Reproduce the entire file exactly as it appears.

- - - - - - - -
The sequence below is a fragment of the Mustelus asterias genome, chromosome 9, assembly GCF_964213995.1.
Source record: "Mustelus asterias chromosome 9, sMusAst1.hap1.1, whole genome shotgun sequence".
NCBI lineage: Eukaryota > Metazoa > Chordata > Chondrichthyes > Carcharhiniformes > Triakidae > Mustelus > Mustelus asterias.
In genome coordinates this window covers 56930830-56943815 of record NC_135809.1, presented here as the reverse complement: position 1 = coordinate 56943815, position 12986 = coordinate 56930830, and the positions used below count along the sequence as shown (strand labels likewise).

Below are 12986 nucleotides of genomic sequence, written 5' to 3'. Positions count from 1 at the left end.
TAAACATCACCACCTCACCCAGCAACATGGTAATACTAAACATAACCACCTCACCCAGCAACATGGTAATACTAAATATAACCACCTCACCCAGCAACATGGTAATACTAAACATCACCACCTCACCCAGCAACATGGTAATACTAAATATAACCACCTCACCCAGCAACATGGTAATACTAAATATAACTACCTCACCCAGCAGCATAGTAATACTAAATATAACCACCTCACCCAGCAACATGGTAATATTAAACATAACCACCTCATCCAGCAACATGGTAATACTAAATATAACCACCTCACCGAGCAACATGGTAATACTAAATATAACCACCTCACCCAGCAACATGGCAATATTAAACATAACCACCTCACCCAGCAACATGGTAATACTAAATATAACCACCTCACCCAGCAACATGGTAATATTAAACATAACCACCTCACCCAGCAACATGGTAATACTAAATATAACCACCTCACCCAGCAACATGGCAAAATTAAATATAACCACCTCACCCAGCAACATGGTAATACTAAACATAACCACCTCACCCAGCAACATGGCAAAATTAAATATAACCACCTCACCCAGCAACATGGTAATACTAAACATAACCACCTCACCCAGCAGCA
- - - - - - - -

The sequence below is a fragment of the Mustelus asterias genome, chromosome 9, assembly GCF_964213995.1.
Source record: "Mustelus asterias chromosome 9, sMusAst1.hap1.1, whole genome shotgun sequence".
NCBI lineage: Eukaryota > Metazoa > Chordata > Chondrichthyes > Carcharhiniformes > Triakidae > Mustelus > Mustelus asterias.
In genome coordinates this window covers 56930830-56943815 of record NC_135809.1, presented here as the reverse complement: position 1 = coordinate 56943815, position 12986 = coordinate 56930830, and the positions used below count along the sequence as shown (strand labels likewise).

Below are 12986 nucleotides of genomic sequence, written 5' to 3'. Positions count from 1 at the left end.
TAAACATCACCACCTCACCCAGCAACATGGTAATACTAAACATAACCACCTCACCCAGCAACATGGTAATACTAAATATAACCACCTCACCCAGCAACATGGTAATACTAAACATCACCACCTCACCCAGCAACATGGTAATACTAAATATAACCACCTCACCCAGCAACATGGTAATACTAAATATAACTACCTCACCCAGCAGCATAGTAATACTAAATATAACCACCTCACCCAGCAACATGGTAATATTAAACATAACCACCTCATCCAGCAACATGGTAATACTAAATATAACCACCTCACCGAGCAACATGGTAATACTAAATATAACCACCTCACCCAGCAACATGGCAATATTAAACATAACCACCTCACCCAGCAACATGGTAATACTAAATATAACCACCTCACCCAGCAACATGGTAATATTAAACATAACCACCTCACCCAGCAACATGGTAATACTAAATATAACCACCTCACCCAGCAACATGGCAAAATTAAATATAACCACCTCACCCAGCAACATGGTAATACTAAACATAACCACCTCACCCAGCAACATGGCAAAATTAAATATAACCACCTCACCCAGCAACATGGTAATACTAAACATAACCACCTCACCCAGCAGCA